PG: So I think the thing that has changed the most honestly, is customers, it’s what’s the business, the businesses are always going to follow where their customers go. And in modern world, customers are forced to stay home, they’re forced to shop online businesses were forced to close. So that’s why customers were then forced to shop online. And this has led to some people who maybe are afraid of technology dodon started buying online, maybe learned that it wasn’t as scary as I thought it was others who maybe have pushed off to the side as a as just kind of a gimmick, I don’t care about ordering online, I don’t care about grocery delivery. And now they realize the value the convenience of it. So the biggest thing more so than anything, is we’ve changed customers mindsets, for better or worse. And how we got here is an entirely different conversation. But customers now overall shop online more than they ever have. And you know, you could have said that before COVID customers are shopping online more than they’ve ever have. But in some of our clients, we’ve got brick and mortar stores that we work with on curbside fulfillment platforms. And we’ve seen some sites over double overnight, just their sales, their volume, everything is pushing online because of the current circumstances of the world. And we don’t expect that to slow down. I guess the world went back to the way it was right now. I’d say a large portion of these customers will continue to shop online just because they’ve, I mean, they may even just have habits now. But they’ve been trained. And this is the convenient way they’ve learned it’s more convenient in a lot of ways.

DV: Remember, in 2016, my new years and never make New Year’s commitments or whatever those things are called these resolutions. But I made one that year. It was to not shop in a store the whole year to try to live my whole life via e commerce. I’ve pretty much achieved it. A couple of wine runs here and there. But I remember at that time, my mom and some of my other, you know, older or non technical relatives were really shocked like how can you buy your groceries without feeling the produce? How could you do this without trying to buy clothes without trying it on and so on and so forth. And you know, I did some of that in the past, but it really making it my lifestyle really kind of honed in my skill set there. And feels like I’ve also observed that since the start of COVID is that now that people are kind of forced to these concepts that that’s not for me are kind of removed, because it has to be for you. I feel like those those behaviors will stick.

PG: I heard a interesting comment from one of our clients that we’re talking about delivery in different brands. And we’re talking about how one brand once they launch delivery may completely changed their audience. Did you shop at any stores that you may not have shopped at before? During this 2016 goal of shopping entirely online? Did you change the stores you shopped at normally either because they had better selection, their service or anything?

DV: Yeah, that makes total sense. So we have kind of COVID really changing behavior and both in the lens of like their propensity to buy online, as well as you know where they’re shopping and how they’re doing it. So has this scale of e commerce buying put pressure on e commerce sites that didn’t have it before, like you, you kind of talked about like, they have curbside delivery and doubles. But like, you see this playing out in e commerce like kind of solely e commerce sites that oh my goodness, there’s so many more customers so much more data to deal with now, traffic.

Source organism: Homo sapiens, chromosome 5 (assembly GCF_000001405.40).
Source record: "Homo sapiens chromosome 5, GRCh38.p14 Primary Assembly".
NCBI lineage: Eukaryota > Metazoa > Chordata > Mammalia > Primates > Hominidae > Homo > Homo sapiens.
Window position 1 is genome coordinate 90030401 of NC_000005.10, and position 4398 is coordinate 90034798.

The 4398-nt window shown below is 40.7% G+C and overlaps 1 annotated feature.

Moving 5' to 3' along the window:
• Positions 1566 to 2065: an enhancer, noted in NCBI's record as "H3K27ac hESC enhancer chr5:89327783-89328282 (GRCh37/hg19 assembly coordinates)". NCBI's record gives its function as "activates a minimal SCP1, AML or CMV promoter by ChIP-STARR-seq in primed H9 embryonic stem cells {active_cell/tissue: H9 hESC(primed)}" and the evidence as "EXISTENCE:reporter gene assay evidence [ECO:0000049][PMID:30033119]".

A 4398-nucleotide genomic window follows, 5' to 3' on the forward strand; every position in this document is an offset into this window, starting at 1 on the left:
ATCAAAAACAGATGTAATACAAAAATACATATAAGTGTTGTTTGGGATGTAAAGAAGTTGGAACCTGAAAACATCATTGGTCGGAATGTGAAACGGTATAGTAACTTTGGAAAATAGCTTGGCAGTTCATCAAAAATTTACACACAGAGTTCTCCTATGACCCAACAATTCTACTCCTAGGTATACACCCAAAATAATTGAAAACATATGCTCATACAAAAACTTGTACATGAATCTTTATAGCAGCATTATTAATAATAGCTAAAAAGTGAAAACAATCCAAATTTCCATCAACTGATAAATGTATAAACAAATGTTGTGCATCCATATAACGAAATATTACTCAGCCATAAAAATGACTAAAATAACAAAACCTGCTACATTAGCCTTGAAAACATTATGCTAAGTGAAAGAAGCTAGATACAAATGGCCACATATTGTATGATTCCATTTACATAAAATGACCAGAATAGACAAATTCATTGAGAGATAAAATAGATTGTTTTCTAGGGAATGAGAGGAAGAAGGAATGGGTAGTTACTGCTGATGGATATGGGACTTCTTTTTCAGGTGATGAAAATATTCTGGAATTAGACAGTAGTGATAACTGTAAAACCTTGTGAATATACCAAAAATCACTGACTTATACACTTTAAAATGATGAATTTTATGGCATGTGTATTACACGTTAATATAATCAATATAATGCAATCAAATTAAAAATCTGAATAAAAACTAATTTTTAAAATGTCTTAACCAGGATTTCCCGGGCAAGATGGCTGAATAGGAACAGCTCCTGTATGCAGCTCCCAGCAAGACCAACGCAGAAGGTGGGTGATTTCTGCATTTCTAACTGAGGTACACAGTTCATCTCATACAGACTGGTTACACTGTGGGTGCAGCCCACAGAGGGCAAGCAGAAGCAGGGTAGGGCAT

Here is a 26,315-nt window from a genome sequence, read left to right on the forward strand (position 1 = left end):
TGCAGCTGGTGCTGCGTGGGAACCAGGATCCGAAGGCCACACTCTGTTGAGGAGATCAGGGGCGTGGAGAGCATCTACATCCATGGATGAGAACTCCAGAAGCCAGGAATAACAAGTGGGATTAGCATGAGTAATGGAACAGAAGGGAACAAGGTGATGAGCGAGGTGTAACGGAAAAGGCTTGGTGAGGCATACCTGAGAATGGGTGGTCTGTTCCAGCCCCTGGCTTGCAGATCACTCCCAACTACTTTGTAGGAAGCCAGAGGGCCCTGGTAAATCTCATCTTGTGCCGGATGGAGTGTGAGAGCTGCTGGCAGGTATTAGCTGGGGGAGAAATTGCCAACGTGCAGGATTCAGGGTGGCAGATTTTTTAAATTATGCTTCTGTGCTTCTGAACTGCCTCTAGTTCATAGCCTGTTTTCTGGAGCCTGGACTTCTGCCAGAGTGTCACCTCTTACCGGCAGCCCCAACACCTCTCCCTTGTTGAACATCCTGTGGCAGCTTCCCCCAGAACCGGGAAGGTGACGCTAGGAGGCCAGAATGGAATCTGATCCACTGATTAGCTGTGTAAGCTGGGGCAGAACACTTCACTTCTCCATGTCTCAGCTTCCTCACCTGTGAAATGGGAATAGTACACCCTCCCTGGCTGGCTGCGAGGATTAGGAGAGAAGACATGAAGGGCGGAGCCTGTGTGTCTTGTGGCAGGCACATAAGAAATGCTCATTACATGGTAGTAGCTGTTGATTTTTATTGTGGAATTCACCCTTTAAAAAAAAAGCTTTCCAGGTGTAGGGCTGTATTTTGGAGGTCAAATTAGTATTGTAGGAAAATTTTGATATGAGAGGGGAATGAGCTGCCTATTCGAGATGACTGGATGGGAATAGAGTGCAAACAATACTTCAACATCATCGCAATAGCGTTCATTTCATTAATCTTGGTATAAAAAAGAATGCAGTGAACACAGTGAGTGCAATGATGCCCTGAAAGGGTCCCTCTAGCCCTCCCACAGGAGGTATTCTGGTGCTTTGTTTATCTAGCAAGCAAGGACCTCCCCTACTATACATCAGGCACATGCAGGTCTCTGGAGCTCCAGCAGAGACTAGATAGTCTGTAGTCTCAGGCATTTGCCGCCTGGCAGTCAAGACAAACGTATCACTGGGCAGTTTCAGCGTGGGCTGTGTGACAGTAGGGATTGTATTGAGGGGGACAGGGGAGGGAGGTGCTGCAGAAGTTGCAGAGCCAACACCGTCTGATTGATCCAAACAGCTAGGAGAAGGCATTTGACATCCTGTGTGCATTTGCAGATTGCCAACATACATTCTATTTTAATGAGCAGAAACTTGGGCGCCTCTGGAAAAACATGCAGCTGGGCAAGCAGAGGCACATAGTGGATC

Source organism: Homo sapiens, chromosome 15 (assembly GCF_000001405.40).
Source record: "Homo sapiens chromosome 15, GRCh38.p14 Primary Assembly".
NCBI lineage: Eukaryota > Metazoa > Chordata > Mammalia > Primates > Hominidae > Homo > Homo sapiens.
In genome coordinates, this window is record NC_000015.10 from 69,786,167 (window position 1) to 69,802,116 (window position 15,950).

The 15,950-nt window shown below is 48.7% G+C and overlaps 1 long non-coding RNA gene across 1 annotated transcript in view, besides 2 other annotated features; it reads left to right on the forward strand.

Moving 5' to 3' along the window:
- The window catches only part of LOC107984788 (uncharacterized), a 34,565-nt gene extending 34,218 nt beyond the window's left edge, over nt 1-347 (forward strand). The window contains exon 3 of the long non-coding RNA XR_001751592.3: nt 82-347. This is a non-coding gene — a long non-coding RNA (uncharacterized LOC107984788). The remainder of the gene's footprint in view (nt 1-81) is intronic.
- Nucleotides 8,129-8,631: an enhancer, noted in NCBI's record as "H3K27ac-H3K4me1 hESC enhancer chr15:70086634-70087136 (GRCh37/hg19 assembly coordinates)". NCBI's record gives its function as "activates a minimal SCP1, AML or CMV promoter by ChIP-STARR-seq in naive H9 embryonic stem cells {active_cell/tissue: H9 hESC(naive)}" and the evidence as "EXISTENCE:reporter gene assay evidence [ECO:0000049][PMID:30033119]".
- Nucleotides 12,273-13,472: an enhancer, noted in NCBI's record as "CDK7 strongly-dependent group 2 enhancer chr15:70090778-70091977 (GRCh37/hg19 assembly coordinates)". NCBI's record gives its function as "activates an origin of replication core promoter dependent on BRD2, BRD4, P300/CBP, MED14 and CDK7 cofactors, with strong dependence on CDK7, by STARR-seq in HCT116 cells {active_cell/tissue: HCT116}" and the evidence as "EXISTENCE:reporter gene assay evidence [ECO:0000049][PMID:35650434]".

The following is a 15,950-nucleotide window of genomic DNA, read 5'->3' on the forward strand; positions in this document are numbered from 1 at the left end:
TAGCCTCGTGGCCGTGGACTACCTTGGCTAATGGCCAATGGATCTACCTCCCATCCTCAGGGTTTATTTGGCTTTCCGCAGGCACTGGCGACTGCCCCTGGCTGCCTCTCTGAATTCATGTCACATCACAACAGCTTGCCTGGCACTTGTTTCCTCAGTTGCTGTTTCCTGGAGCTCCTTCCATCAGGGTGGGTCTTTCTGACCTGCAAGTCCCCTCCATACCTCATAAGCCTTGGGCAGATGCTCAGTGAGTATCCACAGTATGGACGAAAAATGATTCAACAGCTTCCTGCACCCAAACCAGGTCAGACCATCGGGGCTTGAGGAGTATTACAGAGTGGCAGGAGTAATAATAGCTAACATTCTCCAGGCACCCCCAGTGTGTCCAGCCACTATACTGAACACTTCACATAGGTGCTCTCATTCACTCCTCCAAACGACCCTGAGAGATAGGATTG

PG: There’s some that may not see as big of a bump, depending on where they’re at. You know, if it’s a small town grocery chain, and they go online, they may see the same amount of traffic as they did in stores before just through online, the bigger stores with the bigger audiences probably have seen bigger pressures, someone who’s been entirely online, may not see as big of a jump because they’re still online. But there still will be some games. So if I’m entirely digital, and I have a segment of my customer base, who is only shopping physically in stores that now have converted to shopping digitally, that may bring them to my store as well.

DV: It sounds like you’re saying it a little more where they have a brick and mortar business that’s being kind of replaced by the e commerce side versus necessarily I’m 100% econ dosing that just depends on the kind of business you’re in. Some more questions in this vein, but we’re gonna take a quick break.

DV: Everyone welcome back to Press This the WordPress community podcast on WMR. This is your host David Vogelphol, I’m interviewing the very smart Patrick Garmin of Midsize about what COVID means for Black Friday, Cyber Monday ecommerce and how you can prepare for that. So right before the break, Patrick, you were talking a little bit about how when it comes to e commerce volume, are you seeing the biggest impact with COVID is with businesses that are either wholly brick and mortar or kind of a hybrid of ecommerce and brick and mortar but where those brick and mortar customer base is kind of coming to the website and transacting versus say in the store. So as you think about I know you do this a lot in mind sighs I’ve worked with you and talked with you about a ton of the projects you’ve worked on over the years. And you know, we are always my first person, I think when somebody is like, I need to do a weak WooCommerce site at scale and like we’re gonna talk to Patrick, he and his team help you figure that out. I’m gonna ask you to open up your book of secrets here for a second. Like if you if you could give like three tips for an e commerce site or an agency helping e commerce site to effectively prepare for for WooCommerce or WordPress e commerce at scale? Like what are those three tips three areas that you think of the most impactful they use in your practice.